Our Lives Are Worth Living

Comments from a Vigil for Tracy Latimer 

by Catherine Frazee

It's a simple question--why have all these people left their homes and their jobs to be here? Why have we made the considerable effort that it always takes for most of us to get anywhere in this big inaccessible country? Why are we huddled together out here in the February cold, sacrificing the comfort of our regular routines and risking our health?

We are here because on 23 October 1993, a twelve year old child named Tracy Latimer was murdered by her father, and in 16 months since that event, our ears, our minds and our hearts have been assaulted by the voices of Canadians who believe that this was not a crime.

Fear brings us here. Vulnerability brings us here. Pain brings us here. Anger brings us here.

People with disabilities are afraid for our lives. We are afraid that others could be empowered to decide whether we live or die. We are afraid to be in a society which weighs the severity of a child's disability in its judgment of whether and how to avenge her murder.

People with disabilities and our allies across Canada have been touched on a very deep level by the murder of Tracy Latimer, and the subsequent and similar death of Ryan Wilkieson. We feel Tracy's vulnerability. And we feel our own vulnerability heightened as our neighbors and our colleagues suggest that there was something noble and humane in what Robert Latimer did to his daughter. We grieve Tracy's senseless death. We are pained and horrified each time we see Tracy Latimer portrayed as a creature less than fully human. We are enraged by the insinuations that Tracy's life was not worth living. We came together today with feelings of fear, vulnerability, pain and anger. And much more than that. In honor of Tracy and Ryan and other vulnerable children and adults whose names and stories we do not know, we came to affirm our humanity, our passion for life and our solidarity.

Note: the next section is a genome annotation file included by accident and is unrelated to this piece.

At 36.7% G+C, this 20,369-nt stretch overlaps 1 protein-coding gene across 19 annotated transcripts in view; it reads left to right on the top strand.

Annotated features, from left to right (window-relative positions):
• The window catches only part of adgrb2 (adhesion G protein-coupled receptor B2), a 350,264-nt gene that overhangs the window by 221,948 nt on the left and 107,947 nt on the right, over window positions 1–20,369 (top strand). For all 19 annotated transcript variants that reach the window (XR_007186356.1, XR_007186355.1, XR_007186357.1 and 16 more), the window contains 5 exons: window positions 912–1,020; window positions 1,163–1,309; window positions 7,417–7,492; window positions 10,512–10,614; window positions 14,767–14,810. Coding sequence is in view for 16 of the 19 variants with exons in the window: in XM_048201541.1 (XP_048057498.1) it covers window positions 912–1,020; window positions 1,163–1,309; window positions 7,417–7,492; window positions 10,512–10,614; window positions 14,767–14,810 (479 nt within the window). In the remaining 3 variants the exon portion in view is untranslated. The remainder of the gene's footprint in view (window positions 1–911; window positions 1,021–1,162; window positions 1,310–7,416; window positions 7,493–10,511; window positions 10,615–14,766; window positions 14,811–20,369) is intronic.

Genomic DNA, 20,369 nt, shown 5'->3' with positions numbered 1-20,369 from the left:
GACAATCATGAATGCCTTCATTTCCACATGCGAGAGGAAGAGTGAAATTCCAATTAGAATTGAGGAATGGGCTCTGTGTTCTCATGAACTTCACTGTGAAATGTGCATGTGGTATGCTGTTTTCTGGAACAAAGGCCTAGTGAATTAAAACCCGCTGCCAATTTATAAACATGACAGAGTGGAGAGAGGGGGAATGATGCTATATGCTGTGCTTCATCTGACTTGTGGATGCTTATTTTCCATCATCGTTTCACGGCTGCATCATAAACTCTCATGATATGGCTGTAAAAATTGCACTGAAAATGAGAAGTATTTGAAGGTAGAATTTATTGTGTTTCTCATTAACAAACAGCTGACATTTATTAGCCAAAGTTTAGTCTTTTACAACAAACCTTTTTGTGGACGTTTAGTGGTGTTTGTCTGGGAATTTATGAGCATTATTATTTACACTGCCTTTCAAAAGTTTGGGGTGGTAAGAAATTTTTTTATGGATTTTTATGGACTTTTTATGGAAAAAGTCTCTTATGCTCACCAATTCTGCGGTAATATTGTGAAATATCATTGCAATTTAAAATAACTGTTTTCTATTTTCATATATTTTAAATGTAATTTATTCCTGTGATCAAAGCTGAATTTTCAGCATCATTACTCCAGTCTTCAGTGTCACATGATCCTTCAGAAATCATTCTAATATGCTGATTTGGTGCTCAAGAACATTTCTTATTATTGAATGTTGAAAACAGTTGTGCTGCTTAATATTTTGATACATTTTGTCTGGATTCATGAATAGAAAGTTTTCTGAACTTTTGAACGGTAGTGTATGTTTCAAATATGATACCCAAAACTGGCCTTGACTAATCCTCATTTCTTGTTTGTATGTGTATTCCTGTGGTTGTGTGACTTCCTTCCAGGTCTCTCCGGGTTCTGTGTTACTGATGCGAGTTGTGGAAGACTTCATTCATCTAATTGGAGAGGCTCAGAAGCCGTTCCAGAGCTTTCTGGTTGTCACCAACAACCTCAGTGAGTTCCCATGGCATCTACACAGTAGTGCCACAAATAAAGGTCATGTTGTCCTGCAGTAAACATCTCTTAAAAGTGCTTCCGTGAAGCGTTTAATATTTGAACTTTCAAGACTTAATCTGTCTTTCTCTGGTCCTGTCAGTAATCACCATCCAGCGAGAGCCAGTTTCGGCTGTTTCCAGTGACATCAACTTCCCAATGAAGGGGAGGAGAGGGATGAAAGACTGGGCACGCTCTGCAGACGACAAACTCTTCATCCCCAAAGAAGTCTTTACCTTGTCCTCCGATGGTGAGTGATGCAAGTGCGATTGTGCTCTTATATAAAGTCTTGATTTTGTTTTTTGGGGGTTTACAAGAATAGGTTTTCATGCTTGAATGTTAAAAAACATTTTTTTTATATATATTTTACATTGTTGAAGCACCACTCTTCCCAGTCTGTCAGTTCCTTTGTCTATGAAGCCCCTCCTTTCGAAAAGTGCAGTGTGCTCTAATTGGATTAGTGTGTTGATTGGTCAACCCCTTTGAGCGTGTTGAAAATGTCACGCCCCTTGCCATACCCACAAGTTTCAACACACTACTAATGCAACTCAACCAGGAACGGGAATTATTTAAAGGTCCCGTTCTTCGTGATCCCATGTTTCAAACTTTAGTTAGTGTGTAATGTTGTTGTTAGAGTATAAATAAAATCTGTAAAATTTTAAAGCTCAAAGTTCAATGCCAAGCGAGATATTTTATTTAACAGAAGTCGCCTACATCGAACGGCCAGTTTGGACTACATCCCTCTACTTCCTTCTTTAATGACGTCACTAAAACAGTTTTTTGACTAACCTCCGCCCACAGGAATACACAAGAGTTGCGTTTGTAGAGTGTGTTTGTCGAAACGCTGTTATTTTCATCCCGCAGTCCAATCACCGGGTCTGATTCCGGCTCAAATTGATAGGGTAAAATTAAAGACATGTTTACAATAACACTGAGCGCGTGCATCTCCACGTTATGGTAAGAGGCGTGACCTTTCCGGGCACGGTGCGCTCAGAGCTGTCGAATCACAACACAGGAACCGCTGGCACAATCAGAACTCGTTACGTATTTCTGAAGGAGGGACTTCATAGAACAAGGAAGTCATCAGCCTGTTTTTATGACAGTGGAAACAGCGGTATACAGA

Insight brings us here. We know what it means when a society abandons its fundamental standards of respect for the dignity and Human Rights of every citizen. In a civilized society, there should be no debate about whether it is right or wrong for the more powerful to cause harm to the less powerful. It is wrong. It is wrong, no matter what the motivation or rationale.

Courage brings us here. The courage which has served us well in our daily struggles to resist the labels, to preserve our autonomy, to live with dignity and to refuse to see ourselves as we are seen by others. The courage to speak out. The courage to confront the insidious stereotypes which underlie public sympathy for Robert Latimer. Strength brings us here. The strength of conviction which sets us apart from the ambivalence and indifference of those who say that this is not an issue that affects them. The strength to say no. NO to the segregated schools. Today we are saying no to death as an option. Strength, not death, is our response to the immense personal, social and economic challenges of disability.

Solidarity brings us here. Whether or not we have disabilities, whether or not we have "severe" disabilities, whether or not our circumstances are similar to those of Tracy Latimer, we consider Tracy Latimer to be our equal. Because she was. In her humanity, in her entitlements, in her citizenship, she was everyone's equal. Yes, we came together today with feeling of fear, pain and anger. And now we bring all of our strength, all of our courage and all of our insight to this moment in the history of disabled persons in Canada--the moment to confront those who assault our ears, our hearts, our minds and our very lives with their misguided notions of "compassion". In solidarity let us affirm that our lives--however much pain, however much struggle--OUR LIVES ARE WORTH LIVING. Taking our lives to spare us OUR pain and OUR struggle is a crime. A crime that must be met with the full force of the law.


Reprinted with permission from "ARCHTYPE" (August 1995)